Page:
The Forbidden Tower (First Age #4)

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Overview

This is the novel of four who defied the powers of the matrix guardians - fanatics who protected those powers so that the planet of the ruddy sun might never fall beneath the influence of materialistic Terrans.

The four who found themselves fused into a terrifying unity in that defiance were two men and two women.

The men were Damon Ridenow, a Gomyn of the ruling caste, and Andrew Garr, the Earthman who had ...

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Overview

This is the novel of four who defied the powers of the matrix guardians - fanatics who protected those powers so that the planet of the ruddy sun might never fall beneath the influence of materialistic Terrans.

The four who found themselves fused into a terrifying unity in that defiance were two men and two women.

The men were Damon Ridenow, a Gomyn of the ruling caste, and Andrew Garr, the Earthman who had won for himself the right of clan-entry.

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Editorial Reviews

Library Journal
This installation of Bradley's popular "Darkover" series was first published in 1977. Though not out of print, the Severn House version is the only hardcover edition currently available. For all sf/fantasy collections.
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Product Details

  • ISBN-13: 9780886773731
  • Publisher: Penguin Group (USA) Incorporated
  • Publication date: 9/1/1977
  • Series: Darkover Series
  • Format: Mass Market Paperback
  • Pages: 368
  • Product dimensions: 4.22 (w) x 6.86 (h) x 1.01 (d)

Meet the Author

Marion Zimmer Bradley

Marion Zimmer Bradley was born in Albany, NY and lived for many years in Berkeley, CA. Best known as a writer of fantasy, science fiction, and romantic occult fiction, Bradley was also the editor of "Marion Zimmer Bradley's Fantasy Magazine" and many anthologies. Her most famous works include the "Darkover" series of science fiction novels and the "New York Times" bestselling "The Mists of Avalon," Bradley's romantic, magical, contemporary novels for Tor include "The Inheritor, Heartlight, Ghostlight, "and" Witch Hill," Marion Zimmer Bradley died in 1999.

Biography

Marion Zimmer Bradley was writing before she could write. As a young girl, before she learned to take pen in hand, she was dictating stories to her mother. She started her own magazine -- devoted to science fiction and fantasy, of course -- as a teenager, and she wrote her first novel when she was in high school.

Given this history of productivity, it is perhaps no surprise that Bradley was working right up until her death in 1999. Though declining health interfered with her output, she was working on manuscripts and editing magazines, including another sci-fi/fantasy publication of her own making.

Her longest-running contribution to the genre was her Darkover series, which began in 1958 with the publication of The Planet Savers. The series, which is not chronological, covers several centuries and is set on a distant planet that has been colonized by humans, who have interbred with a native species on the planet. Critics lauded her efforts to address culture clashes -- including references to gays and lesbians -- in the series.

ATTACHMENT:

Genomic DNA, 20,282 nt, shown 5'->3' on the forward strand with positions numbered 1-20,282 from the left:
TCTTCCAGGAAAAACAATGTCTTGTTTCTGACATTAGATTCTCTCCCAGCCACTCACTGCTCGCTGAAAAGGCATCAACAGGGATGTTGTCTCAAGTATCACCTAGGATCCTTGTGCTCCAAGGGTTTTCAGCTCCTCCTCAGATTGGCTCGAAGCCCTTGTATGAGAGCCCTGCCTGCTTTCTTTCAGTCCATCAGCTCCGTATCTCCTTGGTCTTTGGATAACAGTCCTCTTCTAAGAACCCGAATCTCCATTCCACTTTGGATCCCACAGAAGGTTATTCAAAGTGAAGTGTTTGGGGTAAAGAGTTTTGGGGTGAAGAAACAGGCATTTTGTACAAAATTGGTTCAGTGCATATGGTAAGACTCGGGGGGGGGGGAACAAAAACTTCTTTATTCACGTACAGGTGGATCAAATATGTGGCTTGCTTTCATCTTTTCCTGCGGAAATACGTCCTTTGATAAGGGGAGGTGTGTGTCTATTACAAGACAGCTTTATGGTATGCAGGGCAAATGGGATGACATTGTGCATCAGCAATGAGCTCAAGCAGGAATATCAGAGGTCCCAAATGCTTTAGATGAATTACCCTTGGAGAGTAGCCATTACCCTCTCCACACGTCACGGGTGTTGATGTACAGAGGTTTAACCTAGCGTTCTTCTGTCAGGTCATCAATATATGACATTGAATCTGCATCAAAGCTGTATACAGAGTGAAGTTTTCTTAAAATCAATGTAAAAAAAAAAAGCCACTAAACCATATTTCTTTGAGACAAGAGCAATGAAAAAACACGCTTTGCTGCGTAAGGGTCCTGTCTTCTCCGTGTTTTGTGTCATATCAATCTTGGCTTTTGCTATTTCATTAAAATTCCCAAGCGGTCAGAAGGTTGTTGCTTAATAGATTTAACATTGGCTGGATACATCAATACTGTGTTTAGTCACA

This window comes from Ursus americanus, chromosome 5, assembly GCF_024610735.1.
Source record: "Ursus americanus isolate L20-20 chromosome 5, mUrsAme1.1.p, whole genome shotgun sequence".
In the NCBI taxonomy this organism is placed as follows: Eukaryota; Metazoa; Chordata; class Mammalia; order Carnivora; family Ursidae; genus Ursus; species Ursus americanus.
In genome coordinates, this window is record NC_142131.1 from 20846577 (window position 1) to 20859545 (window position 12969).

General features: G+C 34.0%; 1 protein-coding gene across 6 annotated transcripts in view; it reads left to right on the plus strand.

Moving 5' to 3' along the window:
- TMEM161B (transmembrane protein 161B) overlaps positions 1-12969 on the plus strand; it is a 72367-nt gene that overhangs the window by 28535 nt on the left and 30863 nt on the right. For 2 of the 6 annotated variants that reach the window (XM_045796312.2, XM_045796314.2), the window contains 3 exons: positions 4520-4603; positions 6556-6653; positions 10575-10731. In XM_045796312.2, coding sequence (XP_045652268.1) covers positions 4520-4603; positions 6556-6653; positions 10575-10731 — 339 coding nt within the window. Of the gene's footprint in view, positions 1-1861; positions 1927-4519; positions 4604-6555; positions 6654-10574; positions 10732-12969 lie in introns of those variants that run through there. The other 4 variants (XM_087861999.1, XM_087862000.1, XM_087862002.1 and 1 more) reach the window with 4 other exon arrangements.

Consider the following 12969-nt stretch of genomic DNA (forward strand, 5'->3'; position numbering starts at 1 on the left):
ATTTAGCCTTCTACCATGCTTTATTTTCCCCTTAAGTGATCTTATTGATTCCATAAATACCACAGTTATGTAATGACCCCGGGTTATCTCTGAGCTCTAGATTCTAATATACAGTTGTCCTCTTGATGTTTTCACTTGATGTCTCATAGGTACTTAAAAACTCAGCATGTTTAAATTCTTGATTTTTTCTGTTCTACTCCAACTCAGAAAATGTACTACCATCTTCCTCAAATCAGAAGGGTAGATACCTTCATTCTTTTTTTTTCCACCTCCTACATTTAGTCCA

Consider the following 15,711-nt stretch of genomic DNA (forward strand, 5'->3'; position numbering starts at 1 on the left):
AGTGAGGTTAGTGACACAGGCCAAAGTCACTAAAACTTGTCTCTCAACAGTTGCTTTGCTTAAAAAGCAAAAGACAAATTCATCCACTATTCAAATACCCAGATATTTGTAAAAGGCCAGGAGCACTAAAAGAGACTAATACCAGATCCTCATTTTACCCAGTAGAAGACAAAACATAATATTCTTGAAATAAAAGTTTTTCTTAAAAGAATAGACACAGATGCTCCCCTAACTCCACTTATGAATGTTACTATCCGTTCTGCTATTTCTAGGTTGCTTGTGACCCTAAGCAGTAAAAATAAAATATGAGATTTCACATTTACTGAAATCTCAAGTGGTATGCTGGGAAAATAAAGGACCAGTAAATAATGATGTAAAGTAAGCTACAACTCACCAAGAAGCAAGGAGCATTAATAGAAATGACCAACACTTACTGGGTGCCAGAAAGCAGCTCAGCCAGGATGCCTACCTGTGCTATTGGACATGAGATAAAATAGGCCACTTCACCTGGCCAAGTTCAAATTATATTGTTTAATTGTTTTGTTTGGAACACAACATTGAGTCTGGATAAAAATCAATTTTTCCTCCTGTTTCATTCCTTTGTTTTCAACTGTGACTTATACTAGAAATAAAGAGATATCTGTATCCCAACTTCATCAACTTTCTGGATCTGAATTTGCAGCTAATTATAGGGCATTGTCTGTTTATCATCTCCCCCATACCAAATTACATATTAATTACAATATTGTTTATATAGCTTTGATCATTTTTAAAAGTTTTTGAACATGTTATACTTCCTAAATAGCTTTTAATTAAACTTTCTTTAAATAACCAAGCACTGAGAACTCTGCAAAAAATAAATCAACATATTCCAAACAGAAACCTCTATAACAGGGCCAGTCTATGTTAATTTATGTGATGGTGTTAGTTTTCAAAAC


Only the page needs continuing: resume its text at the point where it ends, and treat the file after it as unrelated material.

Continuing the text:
"It is not just an exercise in planet-building," wrote Susan Shwartz in the St. James Guide to Science Fiction Writers. "A Darkover book is commonly understood to deal with issues of cultural clash, between Darkover and its parent Terran culture, between warring groups on Darkover, or in familial terms."

Diana Pharoah Francis, writing in Contemporary Popular Writers, noted the series' attention on its female characters, and the consequences of the painful choices they must make: "Struggles are not decided easily, but through pain and suffering. Her point seems to be that what is important costs, and the price is to be paid out of the soul rather than out of the pocketbook. Her characters are never black and white but are all shades of gray, making them more compelling and humanized."

Bradley's most notable single work would have to be The Mists of Avalon. Released in 1983, its 800-plus pages address the King Arthur story from the point of view of the women in his life -- including his wife, his mother and his half sister. Again, Bradley received attention and critics for her female focus, though many insist that she cannot be categorized strictly as a "feminist" writer, because her real focus is always character rather than politics.

"In drawing on all of the female experiences that make of the tapestry of the legend, Bradley is able to delve into the complexity of their intertwined lives against the tapestry of the undeclared war being waged between the Christians and the Druids," Francis wrote in her Contemporary Popular Writers essay. "Typical of Bradley is her focus on this battle, which is also a battle between masculine (Christian) and feminine (Druid) values."

And Maureen Quilligan, in her New York Times review in 1983, said: "What she has done here is reinvent the underlying mythology of the Arthurian legends. It is an impressive achievement. Greek, Egyptian, Roman, Celtic and Orphic stories are all swirled into a massive narrative that is rich in events placed in landscapes no less real for often being magical."